The Russian invasion of Ukraine did not only capture the attention of Lebanese citizens because they share in the pains of war, death, and destruction, but also because of the repercussions the war could have on the local economy and deteriorating living standards.
Other than threatening our food security by limiting the access we have to wheat, the war directly affects Lebanon’s fuel bill and its associated costs on both everyday citizens and the state.
Lebanon would be better equipped to handle the repercussions of the war on Ukraine if the local economic situation were less dire. But today, the country cannot process any additional strain.
Food security: Wheat imports, storage, and prices
The volume of Lebanese wheat consumption varies between 600 and 650 thousand tons per year, and the annual bill for the import of wheat totals at approximately 120 million dollars.
Lebanon imports over 80 percent of said wheat from Ukraine, one of the biggest exporters of wheat in the world. The remaining 20 percent of wheat imports come from multiple different countries, including Russia, Moldova, and Romania.
The food security crisis resulting from the war on Ukraine is divided into two: The difficulty in meeting Lebanese people’s needs through wheat imports, and the increase in the price of imported wheat.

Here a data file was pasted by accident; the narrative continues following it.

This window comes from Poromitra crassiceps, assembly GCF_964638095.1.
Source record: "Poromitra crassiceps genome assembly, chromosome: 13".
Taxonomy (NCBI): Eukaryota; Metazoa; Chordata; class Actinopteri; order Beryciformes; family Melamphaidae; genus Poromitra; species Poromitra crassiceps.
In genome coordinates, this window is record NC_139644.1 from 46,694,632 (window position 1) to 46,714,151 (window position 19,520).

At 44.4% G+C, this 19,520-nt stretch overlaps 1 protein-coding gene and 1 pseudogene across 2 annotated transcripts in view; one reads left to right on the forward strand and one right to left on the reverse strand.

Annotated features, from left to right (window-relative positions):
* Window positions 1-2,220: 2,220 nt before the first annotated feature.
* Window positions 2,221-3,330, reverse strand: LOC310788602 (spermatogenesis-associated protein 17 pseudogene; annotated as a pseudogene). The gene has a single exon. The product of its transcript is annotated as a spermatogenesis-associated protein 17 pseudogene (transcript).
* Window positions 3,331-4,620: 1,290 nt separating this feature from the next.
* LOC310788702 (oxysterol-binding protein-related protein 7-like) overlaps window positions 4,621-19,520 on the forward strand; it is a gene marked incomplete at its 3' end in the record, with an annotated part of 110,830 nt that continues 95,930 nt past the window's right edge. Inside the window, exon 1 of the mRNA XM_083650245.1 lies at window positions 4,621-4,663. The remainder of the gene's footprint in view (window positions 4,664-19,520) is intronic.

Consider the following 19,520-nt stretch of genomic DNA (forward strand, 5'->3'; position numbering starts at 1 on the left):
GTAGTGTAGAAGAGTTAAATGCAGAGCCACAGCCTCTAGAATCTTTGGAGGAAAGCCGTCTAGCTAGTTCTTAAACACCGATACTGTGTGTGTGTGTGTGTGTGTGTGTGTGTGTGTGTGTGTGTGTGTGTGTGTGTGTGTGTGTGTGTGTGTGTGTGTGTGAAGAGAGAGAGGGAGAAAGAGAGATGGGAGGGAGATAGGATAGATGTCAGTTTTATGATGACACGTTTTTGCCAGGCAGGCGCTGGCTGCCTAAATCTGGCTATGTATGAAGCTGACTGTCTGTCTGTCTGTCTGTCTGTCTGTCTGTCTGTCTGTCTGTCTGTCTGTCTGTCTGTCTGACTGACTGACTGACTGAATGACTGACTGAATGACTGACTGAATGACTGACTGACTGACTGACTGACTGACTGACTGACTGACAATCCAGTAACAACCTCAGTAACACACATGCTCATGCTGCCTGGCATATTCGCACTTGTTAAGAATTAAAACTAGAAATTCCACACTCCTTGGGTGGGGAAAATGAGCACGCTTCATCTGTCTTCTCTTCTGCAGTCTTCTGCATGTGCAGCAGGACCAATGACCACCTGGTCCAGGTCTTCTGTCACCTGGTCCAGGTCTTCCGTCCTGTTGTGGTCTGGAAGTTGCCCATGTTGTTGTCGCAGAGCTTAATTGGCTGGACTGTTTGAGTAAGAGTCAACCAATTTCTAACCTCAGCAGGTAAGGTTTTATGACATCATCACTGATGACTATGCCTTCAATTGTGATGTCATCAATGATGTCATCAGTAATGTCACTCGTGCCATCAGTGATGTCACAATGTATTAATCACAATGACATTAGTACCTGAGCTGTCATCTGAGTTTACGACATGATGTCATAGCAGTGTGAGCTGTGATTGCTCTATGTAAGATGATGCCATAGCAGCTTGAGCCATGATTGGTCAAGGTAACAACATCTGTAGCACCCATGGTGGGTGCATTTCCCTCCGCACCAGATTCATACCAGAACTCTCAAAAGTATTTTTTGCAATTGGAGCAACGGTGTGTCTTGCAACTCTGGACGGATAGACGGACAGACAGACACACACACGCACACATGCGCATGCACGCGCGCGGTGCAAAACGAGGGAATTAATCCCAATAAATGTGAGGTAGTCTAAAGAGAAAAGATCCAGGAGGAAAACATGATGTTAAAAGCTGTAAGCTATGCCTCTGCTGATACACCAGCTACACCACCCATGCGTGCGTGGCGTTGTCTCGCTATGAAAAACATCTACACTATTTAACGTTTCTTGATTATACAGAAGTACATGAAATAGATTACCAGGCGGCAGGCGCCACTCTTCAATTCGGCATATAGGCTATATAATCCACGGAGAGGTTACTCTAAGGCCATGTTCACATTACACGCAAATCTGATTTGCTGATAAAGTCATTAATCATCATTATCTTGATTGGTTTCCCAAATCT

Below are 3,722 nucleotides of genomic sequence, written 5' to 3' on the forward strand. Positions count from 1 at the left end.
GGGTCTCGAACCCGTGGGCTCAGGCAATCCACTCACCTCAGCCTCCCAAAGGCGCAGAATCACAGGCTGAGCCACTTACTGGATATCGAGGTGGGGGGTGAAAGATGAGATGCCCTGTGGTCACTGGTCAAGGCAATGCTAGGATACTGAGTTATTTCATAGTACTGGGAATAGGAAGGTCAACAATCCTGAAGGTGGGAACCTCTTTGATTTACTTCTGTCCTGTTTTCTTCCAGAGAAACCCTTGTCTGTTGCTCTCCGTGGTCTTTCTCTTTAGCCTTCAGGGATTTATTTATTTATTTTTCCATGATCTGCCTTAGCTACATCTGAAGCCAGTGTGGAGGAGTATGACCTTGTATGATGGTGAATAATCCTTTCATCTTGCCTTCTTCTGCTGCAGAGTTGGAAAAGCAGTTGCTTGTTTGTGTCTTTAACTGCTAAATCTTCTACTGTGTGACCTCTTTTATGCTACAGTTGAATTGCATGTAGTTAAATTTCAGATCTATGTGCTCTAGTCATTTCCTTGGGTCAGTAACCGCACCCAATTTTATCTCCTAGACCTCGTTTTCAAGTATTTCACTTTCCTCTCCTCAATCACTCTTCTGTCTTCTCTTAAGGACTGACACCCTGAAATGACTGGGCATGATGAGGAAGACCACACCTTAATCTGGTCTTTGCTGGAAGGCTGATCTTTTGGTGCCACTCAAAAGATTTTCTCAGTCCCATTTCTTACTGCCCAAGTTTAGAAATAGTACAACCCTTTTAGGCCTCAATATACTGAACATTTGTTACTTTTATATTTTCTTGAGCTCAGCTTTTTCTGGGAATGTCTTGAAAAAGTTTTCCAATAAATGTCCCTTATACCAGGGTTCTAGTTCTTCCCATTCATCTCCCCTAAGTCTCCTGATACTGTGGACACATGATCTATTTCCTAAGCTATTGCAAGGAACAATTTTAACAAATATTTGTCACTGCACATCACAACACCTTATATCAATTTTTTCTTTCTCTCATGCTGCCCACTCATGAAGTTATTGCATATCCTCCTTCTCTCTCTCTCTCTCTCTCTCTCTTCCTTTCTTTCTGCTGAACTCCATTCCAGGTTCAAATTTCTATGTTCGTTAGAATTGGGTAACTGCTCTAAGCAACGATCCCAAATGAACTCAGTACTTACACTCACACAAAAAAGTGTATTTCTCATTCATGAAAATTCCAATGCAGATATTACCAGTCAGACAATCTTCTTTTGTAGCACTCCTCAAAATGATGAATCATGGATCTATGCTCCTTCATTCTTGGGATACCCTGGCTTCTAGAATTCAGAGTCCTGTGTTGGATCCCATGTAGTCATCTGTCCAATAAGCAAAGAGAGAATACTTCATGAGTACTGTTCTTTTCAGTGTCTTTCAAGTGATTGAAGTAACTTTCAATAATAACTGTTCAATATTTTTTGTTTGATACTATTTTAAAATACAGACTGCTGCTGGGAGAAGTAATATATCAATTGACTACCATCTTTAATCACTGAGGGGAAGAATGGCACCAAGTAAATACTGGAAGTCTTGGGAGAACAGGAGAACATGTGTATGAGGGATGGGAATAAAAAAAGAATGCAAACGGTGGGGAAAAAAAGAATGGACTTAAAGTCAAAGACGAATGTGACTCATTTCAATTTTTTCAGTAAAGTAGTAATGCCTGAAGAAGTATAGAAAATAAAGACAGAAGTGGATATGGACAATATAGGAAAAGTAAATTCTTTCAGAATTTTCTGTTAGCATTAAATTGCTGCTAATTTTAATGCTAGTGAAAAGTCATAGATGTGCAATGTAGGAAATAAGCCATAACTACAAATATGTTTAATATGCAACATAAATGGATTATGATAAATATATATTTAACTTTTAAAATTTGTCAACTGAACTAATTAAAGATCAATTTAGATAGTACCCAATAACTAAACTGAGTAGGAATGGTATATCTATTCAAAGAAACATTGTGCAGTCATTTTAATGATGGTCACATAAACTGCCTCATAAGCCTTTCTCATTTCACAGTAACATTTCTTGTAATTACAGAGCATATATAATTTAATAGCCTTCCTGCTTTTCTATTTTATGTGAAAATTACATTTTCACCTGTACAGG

Aside from the war affecting the ability of Ukraine to produce and export wheat, the recently imposed sanctions on Russia are also expected to affect the local import process. Lebanon’s wheat imports from Moldova may also be affected because the country does not have its own port and stores most of its wheat in Ukraine.
Lebanon imported 520 thousand tons of wheat in 2020, but importing the same amount from other countries and finding new exporters is much more difficult today because looking towards importing from countries such as Germany or France would equate to a significant increase in costs.
The price of a ton of wheat from Europe has risen to $390—a $50 increase in just one day, with imminent fears concerning a further hike in the price.
Looking further to the West, to the likes of Argentina or the United States, would force Lebanon to incur more importing costs as a result of the geographic distance—costs that Lebanon’s citizens and residents will largely have to shoulder on their own.
A wheat shipment from the United States or South America would also take a significantly longer time to arrive in Lebanon, between 25 to 40 days compared to only 7 days from Ukraine.
Additionally, Lebanon lost its ability to store wheat after the Beirut Blast on August 4, 2020, when the port’s wheat silos were completely destroyed. The wheat silos were capable of housing 120 thousand tons of wheat—roughly the amount needed to cover the needs of four months.
Since then and up until now, wheat imports coming into Lebanon have arrived through small ships with a capacity that varies between five to seven thousand tons only. A few other ships that dock in the country can carry around 15 thousand tons.
Brought in by more than one importer, the wheat is then directly transported from the ships through trucks to their mills or warehouses. However, these facilities are only capable of meeting consumption needs for one month or even half a month.
But the most damaging factor in the wheat importing debacle lies in the increase in the price of wheat on global stock exchanges, and the upping of associated costs—such as sea shipping and insurance. For this reason, it is imperative that local importers look towards the commercial markets that are closest to Lebanon.